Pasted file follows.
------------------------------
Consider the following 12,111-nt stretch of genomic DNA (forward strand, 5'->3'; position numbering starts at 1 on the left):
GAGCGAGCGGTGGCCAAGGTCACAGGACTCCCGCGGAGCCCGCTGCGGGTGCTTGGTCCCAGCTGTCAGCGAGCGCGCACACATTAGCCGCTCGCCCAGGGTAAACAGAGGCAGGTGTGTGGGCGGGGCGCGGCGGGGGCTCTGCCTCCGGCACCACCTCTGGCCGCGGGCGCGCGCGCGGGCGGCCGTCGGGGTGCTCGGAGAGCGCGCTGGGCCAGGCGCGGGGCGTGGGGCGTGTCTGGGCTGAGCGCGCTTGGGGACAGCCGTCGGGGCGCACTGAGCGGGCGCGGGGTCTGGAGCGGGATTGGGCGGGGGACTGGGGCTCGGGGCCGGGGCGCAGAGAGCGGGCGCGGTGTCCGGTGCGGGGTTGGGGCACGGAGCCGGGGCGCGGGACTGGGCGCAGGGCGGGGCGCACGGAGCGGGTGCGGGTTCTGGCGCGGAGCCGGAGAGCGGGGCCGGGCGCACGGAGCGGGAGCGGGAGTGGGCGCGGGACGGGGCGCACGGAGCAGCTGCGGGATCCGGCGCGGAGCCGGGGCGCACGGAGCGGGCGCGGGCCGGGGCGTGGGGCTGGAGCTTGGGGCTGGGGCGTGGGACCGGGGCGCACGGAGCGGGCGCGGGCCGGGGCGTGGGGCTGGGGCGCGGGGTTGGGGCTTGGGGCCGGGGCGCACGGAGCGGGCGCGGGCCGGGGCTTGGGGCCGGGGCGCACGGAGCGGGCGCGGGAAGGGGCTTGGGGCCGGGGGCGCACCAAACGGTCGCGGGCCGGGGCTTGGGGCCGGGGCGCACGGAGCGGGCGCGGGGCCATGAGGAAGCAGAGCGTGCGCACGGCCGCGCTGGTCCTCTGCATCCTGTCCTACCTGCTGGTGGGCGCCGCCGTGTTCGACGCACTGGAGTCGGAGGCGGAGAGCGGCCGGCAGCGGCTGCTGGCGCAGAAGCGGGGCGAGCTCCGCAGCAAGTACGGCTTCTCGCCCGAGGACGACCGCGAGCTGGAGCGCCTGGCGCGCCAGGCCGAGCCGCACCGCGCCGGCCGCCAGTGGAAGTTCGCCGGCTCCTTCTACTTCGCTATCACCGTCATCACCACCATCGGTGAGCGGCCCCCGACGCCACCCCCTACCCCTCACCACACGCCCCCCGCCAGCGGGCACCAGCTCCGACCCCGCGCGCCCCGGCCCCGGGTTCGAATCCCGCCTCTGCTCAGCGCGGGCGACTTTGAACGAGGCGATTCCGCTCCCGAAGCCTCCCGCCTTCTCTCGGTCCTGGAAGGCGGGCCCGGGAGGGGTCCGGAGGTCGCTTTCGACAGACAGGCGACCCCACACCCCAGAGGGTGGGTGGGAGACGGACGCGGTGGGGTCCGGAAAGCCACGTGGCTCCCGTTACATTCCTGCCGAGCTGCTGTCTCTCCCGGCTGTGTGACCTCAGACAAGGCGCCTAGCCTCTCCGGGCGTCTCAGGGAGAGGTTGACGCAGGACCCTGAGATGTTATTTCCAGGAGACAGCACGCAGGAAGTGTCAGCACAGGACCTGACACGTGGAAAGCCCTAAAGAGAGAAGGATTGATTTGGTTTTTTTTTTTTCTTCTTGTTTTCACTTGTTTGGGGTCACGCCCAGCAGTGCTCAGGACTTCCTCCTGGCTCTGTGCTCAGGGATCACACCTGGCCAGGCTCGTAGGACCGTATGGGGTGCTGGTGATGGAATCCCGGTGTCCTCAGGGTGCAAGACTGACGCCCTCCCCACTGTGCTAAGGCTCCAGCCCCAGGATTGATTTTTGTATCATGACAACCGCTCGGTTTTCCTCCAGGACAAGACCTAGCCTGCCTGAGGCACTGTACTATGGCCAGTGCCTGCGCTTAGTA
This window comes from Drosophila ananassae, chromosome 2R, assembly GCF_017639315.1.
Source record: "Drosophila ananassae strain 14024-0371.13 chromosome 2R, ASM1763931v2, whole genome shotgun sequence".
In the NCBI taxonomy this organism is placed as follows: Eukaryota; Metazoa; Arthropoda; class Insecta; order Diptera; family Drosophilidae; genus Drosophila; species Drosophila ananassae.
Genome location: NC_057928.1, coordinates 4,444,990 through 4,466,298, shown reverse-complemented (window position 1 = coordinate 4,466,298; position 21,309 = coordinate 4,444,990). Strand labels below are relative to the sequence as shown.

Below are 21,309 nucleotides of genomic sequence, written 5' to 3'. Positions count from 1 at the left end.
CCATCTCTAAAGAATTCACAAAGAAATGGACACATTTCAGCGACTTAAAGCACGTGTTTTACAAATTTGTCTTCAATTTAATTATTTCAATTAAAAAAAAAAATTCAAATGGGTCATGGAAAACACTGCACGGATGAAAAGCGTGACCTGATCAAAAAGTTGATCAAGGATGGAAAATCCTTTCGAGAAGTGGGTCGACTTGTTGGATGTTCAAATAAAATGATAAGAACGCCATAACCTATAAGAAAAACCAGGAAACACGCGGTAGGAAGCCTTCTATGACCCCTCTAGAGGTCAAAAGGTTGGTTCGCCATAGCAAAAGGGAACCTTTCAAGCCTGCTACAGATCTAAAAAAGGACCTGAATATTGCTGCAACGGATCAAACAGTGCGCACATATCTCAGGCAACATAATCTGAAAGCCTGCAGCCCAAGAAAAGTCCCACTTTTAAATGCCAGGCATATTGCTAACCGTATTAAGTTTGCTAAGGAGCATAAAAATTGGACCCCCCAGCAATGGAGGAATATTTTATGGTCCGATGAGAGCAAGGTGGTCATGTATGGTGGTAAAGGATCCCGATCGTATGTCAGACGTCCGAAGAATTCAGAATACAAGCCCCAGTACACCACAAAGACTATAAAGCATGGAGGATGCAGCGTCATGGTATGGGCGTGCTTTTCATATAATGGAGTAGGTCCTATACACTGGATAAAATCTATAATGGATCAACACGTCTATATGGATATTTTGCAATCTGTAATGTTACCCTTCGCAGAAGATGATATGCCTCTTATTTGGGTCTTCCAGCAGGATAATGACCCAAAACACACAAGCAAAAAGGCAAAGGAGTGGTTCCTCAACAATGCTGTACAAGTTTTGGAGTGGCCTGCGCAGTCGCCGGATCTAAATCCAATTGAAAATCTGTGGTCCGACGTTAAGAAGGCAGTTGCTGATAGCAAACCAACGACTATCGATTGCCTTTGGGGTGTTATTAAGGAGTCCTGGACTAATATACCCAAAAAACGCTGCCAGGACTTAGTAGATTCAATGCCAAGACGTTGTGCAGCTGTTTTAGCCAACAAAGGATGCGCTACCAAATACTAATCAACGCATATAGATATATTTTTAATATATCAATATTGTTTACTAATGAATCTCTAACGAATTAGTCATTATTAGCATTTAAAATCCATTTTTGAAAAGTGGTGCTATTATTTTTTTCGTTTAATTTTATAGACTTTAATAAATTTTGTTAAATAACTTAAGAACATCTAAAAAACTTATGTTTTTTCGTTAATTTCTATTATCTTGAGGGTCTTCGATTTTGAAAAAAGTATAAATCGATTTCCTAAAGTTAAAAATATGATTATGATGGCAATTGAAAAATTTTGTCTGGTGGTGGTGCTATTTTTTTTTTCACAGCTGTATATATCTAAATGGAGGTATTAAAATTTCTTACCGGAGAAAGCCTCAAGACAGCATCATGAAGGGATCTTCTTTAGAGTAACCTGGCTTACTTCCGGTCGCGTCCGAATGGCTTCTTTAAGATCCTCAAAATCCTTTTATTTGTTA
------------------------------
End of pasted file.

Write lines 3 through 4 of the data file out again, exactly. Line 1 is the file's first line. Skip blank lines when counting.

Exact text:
This window comes from Drosophila ananassae, chromosome 2R, assembly GCF_017639315.1.
Source record: "Drosophila ananassae strain 14024-0371.13 chromosome 2R, ASM1763931v2, whole genome shotgun sequence".